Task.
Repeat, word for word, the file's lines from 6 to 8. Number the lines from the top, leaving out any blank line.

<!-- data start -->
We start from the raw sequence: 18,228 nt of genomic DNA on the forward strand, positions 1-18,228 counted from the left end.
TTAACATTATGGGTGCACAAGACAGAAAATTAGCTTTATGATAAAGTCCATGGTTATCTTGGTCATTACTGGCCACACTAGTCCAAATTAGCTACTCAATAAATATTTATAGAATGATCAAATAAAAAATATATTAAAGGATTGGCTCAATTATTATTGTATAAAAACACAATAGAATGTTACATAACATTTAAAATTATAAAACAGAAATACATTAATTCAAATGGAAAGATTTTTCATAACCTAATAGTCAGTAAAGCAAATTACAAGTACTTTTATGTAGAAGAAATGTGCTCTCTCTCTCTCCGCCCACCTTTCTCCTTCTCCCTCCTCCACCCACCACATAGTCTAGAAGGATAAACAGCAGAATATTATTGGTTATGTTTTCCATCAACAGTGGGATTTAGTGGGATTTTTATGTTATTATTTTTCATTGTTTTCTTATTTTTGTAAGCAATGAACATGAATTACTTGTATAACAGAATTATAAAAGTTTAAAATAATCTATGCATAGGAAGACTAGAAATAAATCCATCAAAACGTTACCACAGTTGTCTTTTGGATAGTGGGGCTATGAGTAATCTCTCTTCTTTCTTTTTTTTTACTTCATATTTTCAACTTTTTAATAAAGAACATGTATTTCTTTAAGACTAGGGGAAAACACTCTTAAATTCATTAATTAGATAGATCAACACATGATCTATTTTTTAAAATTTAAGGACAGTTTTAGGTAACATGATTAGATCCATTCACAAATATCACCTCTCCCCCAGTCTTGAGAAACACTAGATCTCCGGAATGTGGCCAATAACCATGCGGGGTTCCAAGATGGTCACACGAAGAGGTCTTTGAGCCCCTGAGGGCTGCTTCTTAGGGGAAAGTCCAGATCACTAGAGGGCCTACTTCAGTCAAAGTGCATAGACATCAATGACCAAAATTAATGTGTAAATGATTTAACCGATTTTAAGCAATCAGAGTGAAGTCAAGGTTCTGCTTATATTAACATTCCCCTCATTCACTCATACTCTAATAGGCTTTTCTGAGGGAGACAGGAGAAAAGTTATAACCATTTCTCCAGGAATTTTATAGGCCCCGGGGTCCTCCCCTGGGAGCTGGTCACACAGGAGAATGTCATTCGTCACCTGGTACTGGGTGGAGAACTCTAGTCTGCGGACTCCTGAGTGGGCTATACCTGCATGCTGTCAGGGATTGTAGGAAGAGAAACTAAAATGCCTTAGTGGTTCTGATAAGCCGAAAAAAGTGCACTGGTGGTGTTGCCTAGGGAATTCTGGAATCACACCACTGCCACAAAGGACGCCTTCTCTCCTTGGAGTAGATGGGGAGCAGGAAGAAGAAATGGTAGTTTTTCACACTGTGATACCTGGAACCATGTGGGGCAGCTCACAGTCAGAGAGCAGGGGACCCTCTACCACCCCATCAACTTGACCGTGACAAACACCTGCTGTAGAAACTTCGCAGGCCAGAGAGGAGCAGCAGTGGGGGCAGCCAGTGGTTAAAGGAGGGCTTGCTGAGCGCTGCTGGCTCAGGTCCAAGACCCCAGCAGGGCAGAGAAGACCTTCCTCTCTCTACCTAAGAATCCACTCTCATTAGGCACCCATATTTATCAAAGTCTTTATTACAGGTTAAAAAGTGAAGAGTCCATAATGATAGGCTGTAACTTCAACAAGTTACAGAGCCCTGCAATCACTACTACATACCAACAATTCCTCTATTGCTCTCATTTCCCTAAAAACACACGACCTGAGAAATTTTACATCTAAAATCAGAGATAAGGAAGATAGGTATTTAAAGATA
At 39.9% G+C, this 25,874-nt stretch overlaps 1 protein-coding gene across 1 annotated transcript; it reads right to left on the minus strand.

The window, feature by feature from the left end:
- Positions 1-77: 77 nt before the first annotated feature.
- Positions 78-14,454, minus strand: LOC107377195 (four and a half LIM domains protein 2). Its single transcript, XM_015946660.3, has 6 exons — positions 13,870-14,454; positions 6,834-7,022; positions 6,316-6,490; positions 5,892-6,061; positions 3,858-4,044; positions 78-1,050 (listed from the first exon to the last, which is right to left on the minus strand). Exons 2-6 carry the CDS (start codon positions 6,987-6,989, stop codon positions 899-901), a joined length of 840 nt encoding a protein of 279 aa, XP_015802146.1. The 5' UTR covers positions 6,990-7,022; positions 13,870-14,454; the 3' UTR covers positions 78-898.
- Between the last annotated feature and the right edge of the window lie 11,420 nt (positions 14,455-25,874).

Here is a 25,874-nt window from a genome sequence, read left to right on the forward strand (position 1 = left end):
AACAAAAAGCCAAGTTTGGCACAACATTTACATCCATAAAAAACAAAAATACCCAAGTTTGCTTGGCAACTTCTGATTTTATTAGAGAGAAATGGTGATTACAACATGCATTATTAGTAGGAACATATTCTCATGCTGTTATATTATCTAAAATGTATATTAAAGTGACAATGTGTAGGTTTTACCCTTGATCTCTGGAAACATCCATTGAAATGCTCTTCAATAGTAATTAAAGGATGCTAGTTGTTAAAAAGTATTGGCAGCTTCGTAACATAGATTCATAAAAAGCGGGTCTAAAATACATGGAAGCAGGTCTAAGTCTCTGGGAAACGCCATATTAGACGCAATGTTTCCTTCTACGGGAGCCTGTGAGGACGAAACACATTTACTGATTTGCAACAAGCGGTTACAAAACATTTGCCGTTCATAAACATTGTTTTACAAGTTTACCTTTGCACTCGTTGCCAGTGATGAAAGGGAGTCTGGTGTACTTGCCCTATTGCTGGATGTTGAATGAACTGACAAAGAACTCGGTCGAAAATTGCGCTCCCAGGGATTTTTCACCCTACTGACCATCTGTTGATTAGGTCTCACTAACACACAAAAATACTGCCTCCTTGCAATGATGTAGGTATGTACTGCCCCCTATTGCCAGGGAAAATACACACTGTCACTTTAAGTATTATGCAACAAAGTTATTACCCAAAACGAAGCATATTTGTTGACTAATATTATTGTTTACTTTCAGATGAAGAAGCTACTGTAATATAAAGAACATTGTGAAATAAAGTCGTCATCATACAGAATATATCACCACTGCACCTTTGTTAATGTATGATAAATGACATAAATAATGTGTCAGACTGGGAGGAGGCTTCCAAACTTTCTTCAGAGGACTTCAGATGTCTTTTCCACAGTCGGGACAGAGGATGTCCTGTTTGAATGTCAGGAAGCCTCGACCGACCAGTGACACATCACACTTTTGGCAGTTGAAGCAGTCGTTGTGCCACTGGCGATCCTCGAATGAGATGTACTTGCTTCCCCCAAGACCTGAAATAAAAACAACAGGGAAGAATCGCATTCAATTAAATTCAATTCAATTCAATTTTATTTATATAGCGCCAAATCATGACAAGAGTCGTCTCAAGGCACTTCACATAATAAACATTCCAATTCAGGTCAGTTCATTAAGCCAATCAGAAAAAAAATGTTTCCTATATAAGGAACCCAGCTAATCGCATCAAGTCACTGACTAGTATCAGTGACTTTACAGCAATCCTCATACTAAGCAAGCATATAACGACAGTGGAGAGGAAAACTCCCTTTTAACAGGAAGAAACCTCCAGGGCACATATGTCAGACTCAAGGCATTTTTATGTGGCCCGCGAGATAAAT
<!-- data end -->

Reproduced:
- Positions 78-14,454, minus strand: LOC107377195 (four and a half LIM domains protein 2). Its single transcript, XM_015946660.3, has 6 exons — positions 13,870-14,454; positions 6,834-7,022; positions 6,316-6,490; positions 5,892-6,061; positions 3,858-4,044; positions 78-1,050 (listed from the first exon to the last, which is right to left on the minus strand). Exons 2-6 carry the CDS (start codon positions 6,987-6,989, stop codon positions 899-901), a joined length of 840 nt encoding a protein of 279 aa, XP_015802146.1. The 5' UTR covers positions 6,990-7,022; positions 13,870-14,454; the 3' UTR covers positions 78-898.
- Between the last annotated feature and the right edge of the window lie 11,420 nt (positions 14,455-25,874).

Here is a 25,874-nt window from a genome sequence, read left to right on the forward strand (position 1 = left end):